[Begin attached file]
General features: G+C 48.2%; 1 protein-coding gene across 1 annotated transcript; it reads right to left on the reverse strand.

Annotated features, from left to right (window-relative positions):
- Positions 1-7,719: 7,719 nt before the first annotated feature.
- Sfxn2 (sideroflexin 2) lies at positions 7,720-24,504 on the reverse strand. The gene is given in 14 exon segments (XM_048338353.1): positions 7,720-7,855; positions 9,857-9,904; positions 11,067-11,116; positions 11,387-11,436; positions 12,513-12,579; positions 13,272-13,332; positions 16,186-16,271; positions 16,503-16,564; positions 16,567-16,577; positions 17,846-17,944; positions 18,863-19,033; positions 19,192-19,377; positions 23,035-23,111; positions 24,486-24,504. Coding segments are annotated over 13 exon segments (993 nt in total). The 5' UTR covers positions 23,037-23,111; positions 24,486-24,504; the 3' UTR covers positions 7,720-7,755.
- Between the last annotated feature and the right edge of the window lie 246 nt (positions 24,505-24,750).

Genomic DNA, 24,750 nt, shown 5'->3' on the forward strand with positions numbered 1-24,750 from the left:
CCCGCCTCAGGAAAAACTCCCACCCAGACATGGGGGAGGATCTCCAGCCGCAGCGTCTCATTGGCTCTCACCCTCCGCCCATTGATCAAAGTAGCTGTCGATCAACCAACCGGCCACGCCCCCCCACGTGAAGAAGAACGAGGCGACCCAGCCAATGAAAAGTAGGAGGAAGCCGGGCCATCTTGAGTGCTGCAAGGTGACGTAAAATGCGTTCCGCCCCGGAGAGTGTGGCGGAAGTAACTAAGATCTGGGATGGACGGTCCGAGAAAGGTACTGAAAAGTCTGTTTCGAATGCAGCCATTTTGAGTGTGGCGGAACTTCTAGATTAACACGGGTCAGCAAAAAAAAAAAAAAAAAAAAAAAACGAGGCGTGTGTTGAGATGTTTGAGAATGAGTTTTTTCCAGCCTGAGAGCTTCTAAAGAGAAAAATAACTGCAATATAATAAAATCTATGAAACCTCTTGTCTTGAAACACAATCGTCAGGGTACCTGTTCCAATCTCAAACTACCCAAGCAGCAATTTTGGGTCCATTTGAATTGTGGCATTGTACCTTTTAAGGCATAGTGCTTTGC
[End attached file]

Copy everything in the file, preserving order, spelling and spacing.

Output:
General features: G+C 48.2%; 1 protein-coding gene across 1 annotated transcript; it reads right to left on the reverse strand.

Annotated features, from left to right (window-relative positions):
- Positions 1-7,719: 7,719 nt before the first annotated feature.
- Sfxn2 (sideroflexin 2) lies at positions 7,720-24,504 on the reverse strand. The gene is given in 14 exon segments (XM_048338353.1): positions 7,720-7,855; positions 9,857-9,904; positions 11,067-11,116; positions 11,387-11,436; positions 12,513-12,579; positions 13,272-13,332; positions 16,186-16,271; positions 16,503-16,564; positions 16,567-16,577; positions 17,846-17,944; positions 18,863-19,033; positions 19,192-19,377; positions 23,035-23,111; positions 24,486-24,504. Coding segments are annotated over 13 exon segments (993 nt in total). The 5' UTR covers positions 23,037-23,111; positions 24,486-24,504; the 3' UTR covers positions 7,720-7,755.
- Between the last annotated feature and the right edge of the window lie 246 nt (positions 24,505-24,750).

Genomic DNA, 24,750 nt, shown 5'->3' on the forward strand with positions numbered 1-24,750 from the left:
CCCGCCTCAGGAAAAACTCCCACCCAGACATGGGGGAGGATCTCCAGCCGCAGCGTCTCATTGGCTCTCACCCTCCGCCCATTGATCAAAGTAGCTGTCGATCAACCAACCGGCCACGCCCCCCCACGTGAAGAAGAACGAGGCGACCCAGCCAATGAAAAGTAGGAGGAAGCCGGGCCATCTTGAGTGCTGCAAGGTGACGTAAAATGCGTTCCGCCCCGGAGAGTGTGGCGGAAGTAACTAAGATCTGGGATGGACGGTCCGAGAAAGGTACTGAAAAGTCTGTTTCGAATGCAGCCATTTTGAGTGTGGCGGAACTTCTAGATTAACACGGGTCAGCAAAAAAAAAAAAAAAAAAAAAAAACGAGGCGTGTGTTGAGATGTTTGAGAATGAGTTTTTTCCAGCCTGAGAGCTTCTAAAGAGAAAAATAACTGCAATATAATAAAATCTATGAAACCTCTTGTCTTGAAACACAATCGTCAGGGTACCTGTTCCAATCTCAAACTACCCAAGCAGCAATTTTGGGTCCATTTGAATTGTGGCATTGTACCTTTTAAGGCATAGTGCTTTGC